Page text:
15 Responses to “Lochindorb Estate hare snare trial: verdict expected today”

  1. 1 Merlin
    November 30, 2012 at 11:45 pm

    It beggars belief you can call a snare humane, the definition of humane is inflicting the minimum of pain, its the same with argueing about snares not being called traps, pick up a dictionary and look up snare. these people are ignorant beyond belief

  2. December 1, 2012 at 8:41 am

    “A trap is a mechanical device”. Really? Where are the mechanical parts on a crow cage trap?

    • 3 Grouseman
      December 1, 2012 at 1:56 pm

      All traps consist of some type of spring mechanism and a snare doesn’t.

      • 4 Marco McGinty
        January 5, 2013 at 12:16 am

        I’ve looked into this and in addition to the traps that Merlin has mentioned there are also such things as pitfall traps, flight interception traps, malaise traps, moth traps, butterfly traps, fish traps (various types such as eel traps, fyke traps, katiska traps, octopus traps, stickleback traps, fish yairs, weir traps, putchers), bottle traps (various types for different orders – insects, fish, etc), lobster traps/pots (various types), crab traps/pots (various types), birdlime/liming, noose traps (just like a snare!) and light traps. These are all methods used to trap creatures yet none of them use a spring mechanism in their design.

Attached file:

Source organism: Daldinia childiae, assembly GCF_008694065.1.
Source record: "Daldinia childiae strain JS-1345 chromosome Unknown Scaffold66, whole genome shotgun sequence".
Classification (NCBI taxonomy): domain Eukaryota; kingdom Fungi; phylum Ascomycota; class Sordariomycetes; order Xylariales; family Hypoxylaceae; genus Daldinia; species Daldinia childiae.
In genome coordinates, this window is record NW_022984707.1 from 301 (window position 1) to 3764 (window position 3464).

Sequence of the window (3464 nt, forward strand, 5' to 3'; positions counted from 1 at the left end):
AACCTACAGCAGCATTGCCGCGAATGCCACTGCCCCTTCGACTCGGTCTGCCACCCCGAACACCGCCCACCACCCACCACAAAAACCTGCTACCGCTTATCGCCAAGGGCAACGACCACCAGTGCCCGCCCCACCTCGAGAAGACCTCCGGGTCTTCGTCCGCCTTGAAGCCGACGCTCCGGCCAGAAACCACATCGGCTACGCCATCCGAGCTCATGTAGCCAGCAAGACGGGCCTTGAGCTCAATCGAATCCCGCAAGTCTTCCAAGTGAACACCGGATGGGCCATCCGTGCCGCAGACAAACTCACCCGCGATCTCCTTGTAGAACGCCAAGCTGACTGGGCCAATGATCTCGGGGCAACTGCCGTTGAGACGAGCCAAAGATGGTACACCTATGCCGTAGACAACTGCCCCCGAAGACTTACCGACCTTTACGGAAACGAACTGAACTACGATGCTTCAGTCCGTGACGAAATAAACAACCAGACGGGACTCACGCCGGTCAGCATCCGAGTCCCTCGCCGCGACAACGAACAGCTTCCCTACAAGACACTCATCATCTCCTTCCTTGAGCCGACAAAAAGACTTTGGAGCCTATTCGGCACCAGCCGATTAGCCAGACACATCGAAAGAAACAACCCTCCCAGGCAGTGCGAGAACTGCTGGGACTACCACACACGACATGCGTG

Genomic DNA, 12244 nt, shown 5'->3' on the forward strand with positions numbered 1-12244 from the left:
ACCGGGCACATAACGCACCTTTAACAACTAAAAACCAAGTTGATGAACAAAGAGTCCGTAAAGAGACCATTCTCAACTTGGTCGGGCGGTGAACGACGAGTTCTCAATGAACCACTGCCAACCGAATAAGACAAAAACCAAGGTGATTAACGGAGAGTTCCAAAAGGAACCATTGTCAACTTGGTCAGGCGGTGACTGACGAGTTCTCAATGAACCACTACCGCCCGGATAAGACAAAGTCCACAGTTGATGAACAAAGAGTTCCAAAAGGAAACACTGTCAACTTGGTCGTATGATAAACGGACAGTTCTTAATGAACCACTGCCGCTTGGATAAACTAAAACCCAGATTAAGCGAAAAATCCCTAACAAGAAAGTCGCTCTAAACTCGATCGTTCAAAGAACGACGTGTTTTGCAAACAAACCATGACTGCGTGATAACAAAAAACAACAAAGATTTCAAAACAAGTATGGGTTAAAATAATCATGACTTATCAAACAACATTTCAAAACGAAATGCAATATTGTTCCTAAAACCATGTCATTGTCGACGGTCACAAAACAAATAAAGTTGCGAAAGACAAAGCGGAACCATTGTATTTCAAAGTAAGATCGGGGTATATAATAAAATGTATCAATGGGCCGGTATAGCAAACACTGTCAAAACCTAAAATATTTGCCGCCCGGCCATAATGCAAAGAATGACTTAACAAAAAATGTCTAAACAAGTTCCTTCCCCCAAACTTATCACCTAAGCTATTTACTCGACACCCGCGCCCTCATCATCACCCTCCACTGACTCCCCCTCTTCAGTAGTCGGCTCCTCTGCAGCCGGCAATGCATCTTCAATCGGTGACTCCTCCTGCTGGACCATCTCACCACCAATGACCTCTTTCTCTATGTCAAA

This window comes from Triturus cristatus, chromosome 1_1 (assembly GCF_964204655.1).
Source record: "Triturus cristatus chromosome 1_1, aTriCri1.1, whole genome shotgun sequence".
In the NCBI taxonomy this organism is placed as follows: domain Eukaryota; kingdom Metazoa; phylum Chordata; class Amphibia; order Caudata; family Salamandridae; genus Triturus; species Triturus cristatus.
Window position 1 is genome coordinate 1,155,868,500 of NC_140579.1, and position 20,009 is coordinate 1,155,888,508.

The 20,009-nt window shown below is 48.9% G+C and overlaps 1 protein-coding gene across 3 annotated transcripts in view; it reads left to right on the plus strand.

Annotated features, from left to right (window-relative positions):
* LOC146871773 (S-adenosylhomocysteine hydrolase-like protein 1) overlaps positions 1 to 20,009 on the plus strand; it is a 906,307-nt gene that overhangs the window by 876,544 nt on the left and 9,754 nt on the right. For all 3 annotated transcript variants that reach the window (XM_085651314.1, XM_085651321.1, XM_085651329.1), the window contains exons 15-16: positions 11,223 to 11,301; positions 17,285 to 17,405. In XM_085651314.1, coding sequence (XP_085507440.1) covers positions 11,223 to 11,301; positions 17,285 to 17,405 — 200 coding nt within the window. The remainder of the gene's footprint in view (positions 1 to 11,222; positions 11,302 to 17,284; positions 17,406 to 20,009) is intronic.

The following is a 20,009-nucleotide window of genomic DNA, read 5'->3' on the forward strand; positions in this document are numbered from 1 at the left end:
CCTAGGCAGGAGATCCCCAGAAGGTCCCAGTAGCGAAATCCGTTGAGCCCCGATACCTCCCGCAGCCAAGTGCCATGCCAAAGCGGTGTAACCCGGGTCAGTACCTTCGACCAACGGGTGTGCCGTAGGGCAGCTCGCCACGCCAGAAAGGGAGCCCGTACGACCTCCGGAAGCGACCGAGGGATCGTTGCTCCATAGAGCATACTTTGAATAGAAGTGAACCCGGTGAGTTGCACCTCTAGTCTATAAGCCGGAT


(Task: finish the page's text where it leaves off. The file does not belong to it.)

Once again Grouseman, your argument has been destroyed. Hopefully with evidence such as that provided above, the whole “is it or is it not a trap” issue will be revisited in the court.

  3. 5 Bob Barfield
    December 1, 2012 at 12:35 pm

    Can someone explain to me why they need to control Hare? It the piece it is also stasted that “He told the trial that where the snares were set, 1,500 feet above sea level, there were very few other species to be found”?

    “He said you would get the occasional fox or roe dear [sic] at that level but it was quite rare to see a golden eagle.” Is this becuase they have all been poisened?

    It would seem to me that if there are too many Hare that that means there are not enough preditors! That is birds of prey, fox. In my experience nature is very adapt at “balance”.

    • 6 Grouseman
      December 1, 2012 at 2:02 pm

      I think you will find the area in question is not frequented by eagles due to the nature of the ground it doesn’t mean they have been persecuted. The reason hares are controlled is to limit and reduce the spread of the louping ill virus and ticks that can devastate grouse numbers. If there was an abundance of predators like foxes grouse moors would become unviable and lead to a lack of employment and damage the local economy.